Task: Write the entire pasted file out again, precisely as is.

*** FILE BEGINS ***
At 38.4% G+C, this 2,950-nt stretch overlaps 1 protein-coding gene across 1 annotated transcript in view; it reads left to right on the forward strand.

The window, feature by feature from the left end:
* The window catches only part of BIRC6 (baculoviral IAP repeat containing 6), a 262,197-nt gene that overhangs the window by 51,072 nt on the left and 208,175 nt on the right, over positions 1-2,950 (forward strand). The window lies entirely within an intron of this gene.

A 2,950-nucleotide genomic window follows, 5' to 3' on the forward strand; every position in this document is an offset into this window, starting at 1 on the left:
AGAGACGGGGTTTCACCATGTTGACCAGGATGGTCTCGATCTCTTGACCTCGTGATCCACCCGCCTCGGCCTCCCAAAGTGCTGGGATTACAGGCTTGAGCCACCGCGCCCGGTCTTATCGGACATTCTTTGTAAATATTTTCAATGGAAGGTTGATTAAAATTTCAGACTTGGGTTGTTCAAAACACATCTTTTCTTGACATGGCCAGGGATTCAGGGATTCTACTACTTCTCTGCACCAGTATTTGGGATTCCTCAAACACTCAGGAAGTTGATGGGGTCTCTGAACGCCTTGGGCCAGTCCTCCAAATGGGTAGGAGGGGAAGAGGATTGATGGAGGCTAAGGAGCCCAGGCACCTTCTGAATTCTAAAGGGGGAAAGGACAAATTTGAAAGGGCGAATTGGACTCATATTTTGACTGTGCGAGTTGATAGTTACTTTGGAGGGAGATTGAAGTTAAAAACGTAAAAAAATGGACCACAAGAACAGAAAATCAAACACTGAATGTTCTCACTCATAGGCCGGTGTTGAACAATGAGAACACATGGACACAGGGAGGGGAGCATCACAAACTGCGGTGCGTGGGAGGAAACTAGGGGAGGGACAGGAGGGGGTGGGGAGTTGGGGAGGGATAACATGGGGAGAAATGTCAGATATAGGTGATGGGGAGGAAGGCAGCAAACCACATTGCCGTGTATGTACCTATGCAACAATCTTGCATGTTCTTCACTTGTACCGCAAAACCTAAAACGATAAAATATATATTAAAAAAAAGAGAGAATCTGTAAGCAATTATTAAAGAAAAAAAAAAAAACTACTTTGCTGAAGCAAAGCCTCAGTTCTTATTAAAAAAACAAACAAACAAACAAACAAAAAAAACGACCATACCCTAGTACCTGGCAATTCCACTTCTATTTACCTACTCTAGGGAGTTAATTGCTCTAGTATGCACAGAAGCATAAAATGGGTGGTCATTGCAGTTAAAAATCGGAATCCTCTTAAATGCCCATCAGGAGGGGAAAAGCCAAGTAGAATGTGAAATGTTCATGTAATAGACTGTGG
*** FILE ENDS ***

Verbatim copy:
At 38.4% G+C, this 2,950-nt stretch overlaps 1 protein-coding gene across 1 annotated transcript in view; it reads left to right on the forward strand.

The window, feature by feature from the left end:
* The window catches only part of BIRC6 (baculoviral IAP repeat containing 6), a 262,197-nt gene that overhangs the window by 51,072 nt on the left and 208,175 nt on the right, over positions 1-2,950 (forward strand). The window lies entirely within an intron of this gene.

A 2,950-nucleotide genomic window follows, 5' to 3' on the forward strand; every position in this document is an offset into this window, starting at 1 on the left:
AGAGACGGGGTTTCACCATGTTGACCAGGATGGTCTCGATCTCTTGACCTCGTGATCCACCCGCCTCGGCCTCCCAAAGTGCTGGGATTACAGGCTTGAGCCACCGCGCCCGGTCTTATCGGACATTCTTTGTAAATATTTTCAATGGAAGGTTGATTAAAATTTCAGACTTGGGTTGTTCAAAACACATCTTTTCTTGACATGGCCAGGGATTCAGGGATTCTACTACTTCTCTGCACCAGTATTTGGGATTCCTCAAACACTCAGGAAGTTGATGGGGTCTCTGAACGCCTTGGGCCAGTCCTCCAAATGGGTAGGAGGGGAAGAGGATTGATGGAGGCTAAGGAGCCCAGGCACCTTCTGAATTCTAAAGGGGGAAAGGACAAATTTGAAAGGGCGAATTGGACTCATATTTTGACTGTGCGAGTTGATAGTTACTTTGGAGGGAGATTGAAGTTAAAAACGTAAAAAAATGGACCACAAGAACAGAAAATCAAACACTGAATGTTCTCACTCATAGGCCGGTGTTGAACAATGAGAACACATGGACACAGGGAGGGGAGCATCACAAACTGCGGTGCGTGGGAGGAAACTAGGGGAGGGACAGGAGGGGGTGGGGAGTTGGGGAGGGATAACATGGGGAGAAATGTCAGATATAGGTGATGGGGAGGAAGGCAGCAAACCACATTGCCGTGTATGTACCTATGCAACAATCTTGCATGTTCTTCACTTGTACCGCAAAACCTAAAACGATAAAATATATATTAAAAAAAAGAGAGAATCTGTAAGCAATTATTAAAGAAAAAAAAAAAAACTACTTTGCTGAAGCAAAGCCTCAGTTCTTATTAAAAAAACAAACAAACAAACAAACAAAAAAAACGACCATACCCTAGTACCTGGCAATTCCACTTCTATTTACCTACTCTAGGGAGTTAATTGCTCTAGTATGCACAGAAGCATAAAATGGGTGGTCATTGCAGTTAAAAATCGGAATCCTCTTAAATGCCCATCAGGAGGGGAAAAGCCAAGTAGAATGTGAAATGTTCATGTAATAGACTGTGG